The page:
Sage advice from the late Ern Manea, a former Bunbury mayor, WATA president and successful breeder and owner, led astute trainer Kim Prentice to buying a yearling in New Zealand who has developed into a smart performer in Western Australia.
The pacer in question is six-year-old Extradite, who boosted his earnings to $94,244 when he notched his twelfth victory with an easy win in the 2130m DTS Security Fence Specialists Pace at Gloucester Park on Friday night.
The unusual twist to this story is that it was a background in trotting, not pacing, that swayed Prentice to outlay $20,000 (New Zealand dollars) to buy Extradite, who is now raced by him along with six others, including genial harness racing devotees Max Grynberg and Bill Paterson.
“I had gone to New Zealand for the 2016 yearling sales in Christchurch and was staying at Dave Butt’s place,” Prentice said. “I didn’t buy one at the sales, and Davey told me that there was a Washington VC colt in the paddock who had not been entered for the sales.
“So, I went to have a look at him and picked him because he had a real strong trotting background and was related to the former champion trotter Lyell Creek. Ernie Manea told me many moons ago that if you wanted to pick a good horse you should make sure that he’s got good trotting blood because they’re tough.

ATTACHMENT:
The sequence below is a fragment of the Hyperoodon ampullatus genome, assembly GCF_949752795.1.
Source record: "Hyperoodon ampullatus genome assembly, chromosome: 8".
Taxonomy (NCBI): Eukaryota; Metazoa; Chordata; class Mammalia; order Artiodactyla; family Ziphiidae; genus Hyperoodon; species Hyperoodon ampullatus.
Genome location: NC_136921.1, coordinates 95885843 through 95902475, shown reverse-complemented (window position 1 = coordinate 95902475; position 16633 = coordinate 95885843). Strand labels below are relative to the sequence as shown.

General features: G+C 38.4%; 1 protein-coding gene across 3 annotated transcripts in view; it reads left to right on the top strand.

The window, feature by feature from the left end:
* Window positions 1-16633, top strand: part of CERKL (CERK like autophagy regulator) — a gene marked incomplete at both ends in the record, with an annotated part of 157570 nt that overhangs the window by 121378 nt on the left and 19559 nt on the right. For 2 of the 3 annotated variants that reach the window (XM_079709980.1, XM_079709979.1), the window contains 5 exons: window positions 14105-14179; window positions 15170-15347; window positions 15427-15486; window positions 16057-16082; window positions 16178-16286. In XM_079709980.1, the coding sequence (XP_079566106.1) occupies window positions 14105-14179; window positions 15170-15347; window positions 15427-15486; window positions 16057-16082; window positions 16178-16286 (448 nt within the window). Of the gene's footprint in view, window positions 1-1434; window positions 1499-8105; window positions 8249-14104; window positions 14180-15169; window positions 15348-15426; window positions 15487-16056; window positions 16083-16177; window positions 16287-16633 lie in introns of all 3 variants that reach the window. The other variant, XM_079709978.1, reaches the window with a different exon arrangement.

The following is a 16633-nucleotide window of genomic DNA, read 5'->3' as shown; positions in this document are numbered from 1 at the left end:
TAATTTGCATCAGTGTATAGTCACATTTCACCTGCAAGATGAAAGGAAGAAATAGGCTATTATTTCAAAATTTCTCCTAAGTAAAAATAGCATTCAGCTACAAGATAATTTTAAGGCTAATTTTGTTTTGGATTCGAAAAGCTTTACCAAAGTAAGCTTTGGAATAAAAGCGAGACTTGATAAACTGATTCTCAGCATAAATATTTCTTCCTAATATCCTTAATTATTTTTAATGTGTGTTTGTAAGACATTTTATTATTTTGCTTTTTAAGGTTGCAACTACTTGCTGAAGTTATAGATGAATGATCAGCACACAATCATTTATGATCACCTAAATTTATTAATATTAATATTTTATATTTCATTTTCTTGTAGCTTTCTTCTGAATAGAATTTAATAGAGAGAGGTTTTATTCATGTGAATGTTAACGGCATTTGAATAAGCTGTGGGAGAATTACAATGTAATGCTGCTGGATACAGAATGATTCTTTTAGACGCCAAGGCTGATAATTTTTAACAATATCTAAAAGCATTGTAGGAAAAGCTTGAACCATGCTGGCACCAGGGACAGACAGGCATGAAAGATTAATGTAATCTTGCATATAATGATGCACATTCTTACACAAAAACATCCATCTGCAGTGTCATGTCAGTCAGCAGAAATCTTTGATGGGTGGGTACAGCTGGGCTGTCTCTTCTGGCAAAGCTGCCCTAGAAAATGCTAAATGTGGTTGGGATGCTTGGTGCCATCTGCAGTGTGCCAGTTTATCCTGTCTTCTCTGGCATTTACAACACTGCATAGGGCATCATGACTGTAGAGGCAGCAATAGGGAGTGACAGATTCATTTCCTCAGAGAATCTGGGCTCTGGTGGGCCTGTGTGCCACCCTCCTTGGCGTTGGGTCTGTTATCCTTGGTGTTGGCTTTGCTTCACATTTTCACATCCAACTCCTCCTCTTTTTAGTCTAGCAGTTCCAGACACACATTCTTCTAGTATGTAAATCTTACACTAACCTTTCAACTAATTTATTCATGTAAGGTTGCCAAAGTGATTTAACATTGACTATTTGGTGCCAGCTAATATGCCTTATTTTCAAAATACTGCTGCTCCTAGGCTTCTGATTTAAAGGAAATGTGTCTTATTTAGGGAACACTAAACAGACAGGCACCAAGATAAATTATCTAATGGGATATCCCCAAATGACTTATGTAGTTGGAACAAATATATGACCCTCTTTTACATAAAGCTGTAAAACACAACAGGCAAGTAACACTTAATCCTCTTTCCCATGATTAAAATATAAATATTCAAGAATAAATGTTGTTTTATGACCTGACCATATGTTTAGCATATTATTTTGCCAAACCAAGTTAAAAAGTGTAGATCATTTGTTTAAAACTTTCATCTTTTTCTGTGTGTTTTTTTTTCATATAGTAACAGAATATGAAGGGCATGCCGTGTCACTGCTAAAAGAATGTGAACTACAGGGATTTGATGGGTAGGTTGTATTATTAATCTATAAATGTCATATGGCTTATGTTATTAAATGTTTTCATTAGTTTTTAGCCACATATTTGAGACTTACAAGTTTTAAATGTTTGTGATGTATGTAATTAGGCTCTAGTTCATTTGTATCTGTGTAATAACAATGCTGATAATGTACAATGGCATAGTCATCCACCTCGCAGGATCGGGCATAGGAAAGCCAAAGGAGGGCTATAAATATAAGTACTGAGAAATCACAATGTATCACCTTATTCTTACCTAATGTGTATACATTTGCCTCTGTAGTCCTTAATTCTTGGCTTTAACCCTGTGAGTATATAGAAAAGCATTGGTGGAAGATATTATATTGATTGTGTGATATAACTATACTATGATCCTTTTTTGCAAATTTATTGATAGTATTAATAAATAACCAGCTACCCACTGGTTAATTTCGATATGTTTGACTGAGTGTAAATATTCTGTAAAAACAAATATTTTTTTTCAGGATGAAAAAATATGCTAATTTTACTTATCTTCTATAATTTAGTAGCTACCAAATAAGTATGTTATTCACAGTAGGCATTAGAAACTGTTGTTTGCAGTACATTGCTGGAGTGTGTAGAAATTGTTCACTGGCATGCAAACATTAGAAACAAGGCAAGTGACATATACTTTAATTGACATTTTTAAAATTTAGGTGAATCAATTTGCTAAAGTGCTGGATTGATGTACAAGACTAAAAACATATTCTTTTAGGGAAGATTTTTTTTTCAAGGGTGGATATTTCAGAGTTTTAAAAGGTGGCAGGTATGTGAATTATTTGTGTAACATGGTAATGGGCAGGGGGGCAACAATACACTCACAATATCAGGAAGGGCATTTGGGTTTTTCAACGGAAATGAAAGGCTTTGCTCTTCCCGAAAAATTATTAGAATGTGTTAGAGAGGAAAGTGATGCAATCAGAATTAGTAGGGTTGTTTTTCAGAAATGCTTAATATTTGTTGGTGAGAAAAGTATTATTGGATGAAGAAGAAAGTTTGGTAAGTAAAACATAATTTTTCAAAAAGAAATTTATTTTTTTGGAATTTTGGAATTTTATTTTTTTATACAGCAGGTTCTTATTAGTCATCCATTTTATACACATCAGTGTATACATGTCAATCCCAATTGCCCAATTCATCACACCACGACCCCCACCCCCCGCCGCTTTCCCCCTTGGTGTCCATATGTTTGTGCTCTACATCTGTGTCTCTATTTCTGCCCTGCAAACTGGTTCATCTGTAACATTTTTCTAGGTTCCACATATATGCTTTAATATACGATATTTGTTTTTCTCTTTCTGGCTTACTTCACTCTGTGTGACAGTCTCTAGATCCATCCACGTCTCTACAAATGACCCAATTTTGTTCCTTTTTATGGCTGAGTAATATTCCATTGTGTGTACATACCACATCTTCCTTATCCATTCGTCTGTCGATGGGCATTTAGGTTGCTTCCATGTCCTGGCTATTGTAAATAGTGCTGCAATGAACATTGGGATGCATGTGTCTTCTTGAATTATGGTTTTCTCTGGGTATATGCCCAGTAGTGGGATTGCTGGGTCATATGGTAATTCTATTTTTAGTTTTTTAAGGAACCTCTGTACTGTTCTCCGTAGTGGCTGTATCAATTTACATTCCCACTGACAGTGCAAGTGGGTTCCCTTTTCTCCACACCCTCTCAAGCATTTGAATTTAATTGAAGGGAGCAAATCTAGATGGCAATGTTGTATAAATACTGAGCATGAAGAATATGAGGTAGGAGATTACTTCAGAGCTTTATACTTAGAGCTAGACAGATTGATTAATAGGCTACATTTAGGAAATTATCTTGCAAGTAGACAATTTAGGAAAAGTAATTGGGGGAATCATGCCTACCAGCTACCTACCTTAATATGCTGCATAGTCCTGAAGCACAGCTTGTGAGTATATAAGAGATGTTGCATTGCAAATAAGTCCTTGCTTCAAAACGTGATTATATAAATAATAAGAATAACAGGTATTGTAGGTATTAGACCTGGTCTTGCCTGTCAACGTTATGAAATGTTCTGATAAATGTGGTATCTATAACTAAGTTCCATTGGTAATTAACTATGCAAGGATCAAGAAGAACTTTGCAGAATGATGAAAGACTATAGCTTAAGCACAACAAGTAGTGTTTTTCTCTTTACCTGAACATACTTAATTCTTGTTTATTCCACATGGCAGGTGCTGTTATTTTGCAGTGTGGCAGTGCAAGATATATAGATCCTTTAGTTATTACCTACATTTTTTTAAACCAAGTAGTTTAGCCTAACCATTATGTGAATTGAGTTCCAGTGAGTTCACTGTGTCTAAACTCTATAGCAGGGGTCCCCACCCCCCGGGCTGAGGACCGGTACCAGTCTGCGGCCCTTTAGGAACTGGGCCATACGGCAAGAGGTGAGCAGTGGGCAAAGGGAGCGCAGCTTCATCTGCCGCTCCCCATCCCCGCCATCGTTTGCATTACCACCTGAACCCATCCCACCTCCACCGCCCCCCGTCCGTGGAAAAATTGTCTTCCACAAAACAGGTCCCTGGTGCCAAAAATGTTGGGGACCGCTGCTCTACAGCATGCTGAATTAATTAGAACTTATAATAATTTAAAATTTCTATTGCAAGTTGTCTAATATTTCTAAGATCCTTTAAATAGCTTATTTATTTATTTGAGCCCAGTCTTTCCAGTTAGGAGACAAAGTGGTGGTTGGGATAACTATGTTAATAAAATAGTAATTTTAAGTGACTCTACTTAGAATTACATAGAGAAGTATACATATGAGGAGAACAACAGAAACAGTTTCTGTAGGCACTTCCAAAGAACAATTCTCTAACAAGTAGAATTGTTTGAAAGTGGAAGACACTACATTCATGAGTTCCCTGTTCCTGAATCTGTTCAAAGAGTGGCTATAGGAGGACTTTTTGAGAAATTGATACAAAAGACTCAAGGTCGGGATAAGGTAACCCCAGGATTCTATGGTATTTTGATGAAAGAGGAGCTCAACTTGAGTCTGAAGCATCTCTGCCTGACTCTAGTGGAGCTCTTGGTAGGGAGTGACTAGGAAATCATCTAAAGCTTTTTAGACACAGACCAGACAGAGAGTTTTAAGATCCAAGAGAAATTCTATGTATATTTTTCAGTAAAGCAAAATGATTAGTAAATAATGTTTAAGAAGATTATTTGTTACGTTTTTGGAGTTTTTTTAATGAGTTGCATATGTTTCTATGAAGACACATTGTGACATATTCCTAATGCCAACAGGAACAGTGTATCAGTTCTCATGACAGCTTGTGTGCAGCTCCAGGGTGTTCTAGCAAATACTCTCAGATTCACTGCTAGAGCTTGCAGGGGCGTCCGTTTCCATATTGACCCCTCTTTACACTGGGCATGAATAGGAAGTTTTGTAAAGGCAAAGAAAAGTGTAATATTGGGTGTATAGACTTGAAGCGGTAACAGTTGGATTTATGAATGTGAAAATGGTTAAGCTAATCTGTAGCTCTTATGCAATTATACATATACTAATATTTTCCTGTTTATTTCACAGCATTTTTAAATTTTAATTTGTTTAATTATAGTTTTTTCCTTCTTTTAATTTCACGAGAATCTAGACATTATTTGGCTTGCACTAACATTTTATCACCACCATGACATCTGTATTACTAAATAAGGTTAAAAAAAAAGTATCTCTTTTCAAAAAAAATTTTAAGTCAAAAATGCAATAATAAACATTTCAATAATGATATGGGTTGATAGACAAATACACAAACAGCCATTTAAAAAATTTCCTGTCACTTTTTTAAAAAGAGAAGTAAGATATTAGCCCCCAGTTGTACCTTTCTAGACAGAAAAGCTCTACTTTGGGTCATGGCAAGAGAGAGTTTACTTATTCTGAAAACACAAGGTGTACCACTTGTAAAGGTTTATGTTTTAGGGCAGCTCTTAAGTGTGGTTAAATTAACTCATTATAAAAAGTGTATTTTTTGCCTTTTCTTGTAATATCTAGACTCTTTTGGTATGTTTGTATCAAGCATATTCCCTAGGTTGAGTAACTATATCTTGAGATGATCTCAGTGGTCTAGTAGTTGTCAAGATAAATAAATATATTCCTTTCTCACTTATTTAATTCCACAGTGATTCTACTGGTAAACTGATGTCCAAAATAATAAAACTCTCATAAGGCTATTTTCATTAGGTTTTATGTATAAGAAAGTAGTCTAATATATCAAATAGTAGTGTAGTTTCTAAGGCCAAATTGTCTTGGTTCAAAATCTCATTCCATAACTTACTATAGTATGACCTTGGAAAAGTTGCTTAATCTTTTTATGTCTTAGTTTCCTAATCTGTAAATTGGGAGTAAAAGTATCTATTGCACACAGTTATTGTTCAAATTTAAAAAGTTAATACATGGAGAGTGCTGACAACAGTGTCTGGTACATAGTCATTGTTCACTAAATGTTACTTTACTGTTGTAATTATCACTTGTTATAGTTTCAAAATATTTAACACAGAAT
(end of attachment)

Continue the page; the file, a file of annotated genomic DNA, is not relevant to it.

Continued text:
“Extradite has developed into a good pacer who is more fast than tough.” Indeed, Extradite revealed his normal brilliance on Friday night when he was driven in fine style by 20-year-old Corey Peterson.
Extradite, favourite at $1.90, was first out from the No. 1 barrier and led for the first 300m before Lindsay harper sent $20 chance Thereugo to the front. Peterson then made a snap decision to abandon the sit behind the frontrunning Thereugo and he dashed Extradite to the front 100m later.
From then on, it was a procession and Extradite gave his rivals little chance by sprinting over the final quarters in 28.6sec. and 27.9sec. He won at a 1.56.3 rate by just under two lengths from the $6.50 chance Rock Me Over, who fought on gamely after working in the breeze.
Peterson said that he was not surprised that Thereugo challenged for the lead. “I thought he would keep pressing, and that’s why I let him go,” he said. “But then I decided I would drive Extradite as the best horse and he won easily.”
Peterson has a fine record in the sulky behind Extradite, having driven the gelding ten times for five wins, three seconds and two thirds.
Extradite is the ninth foal out of Falcon Del, whose half-sister Kahlum produced the mighty trotter Lyell Creek, who earned $2,961,137 from 56 wins and 26 placings from 113 starts early this century.
Lyell Creek, who set an Australasian record of 15 group 1 victories, also raced with great success in Europe (winning in Denmark and Sweden) and in North America.
He raced ten times in Australia for nine wins and one second when at his final start in the country, at Moonee Valley on December 18, 2004, he finished a half-head second to Gold N Gold in the Group 1 Australia Trotters Grand Prix. Earlier, he had won the $500,000 Inter Dominion Trotters Championship at Moonee Valley in February 2000, and a year later won the Dullard Cup and Australian Trotters Championship at Moonee Valley.
By Ken Casellas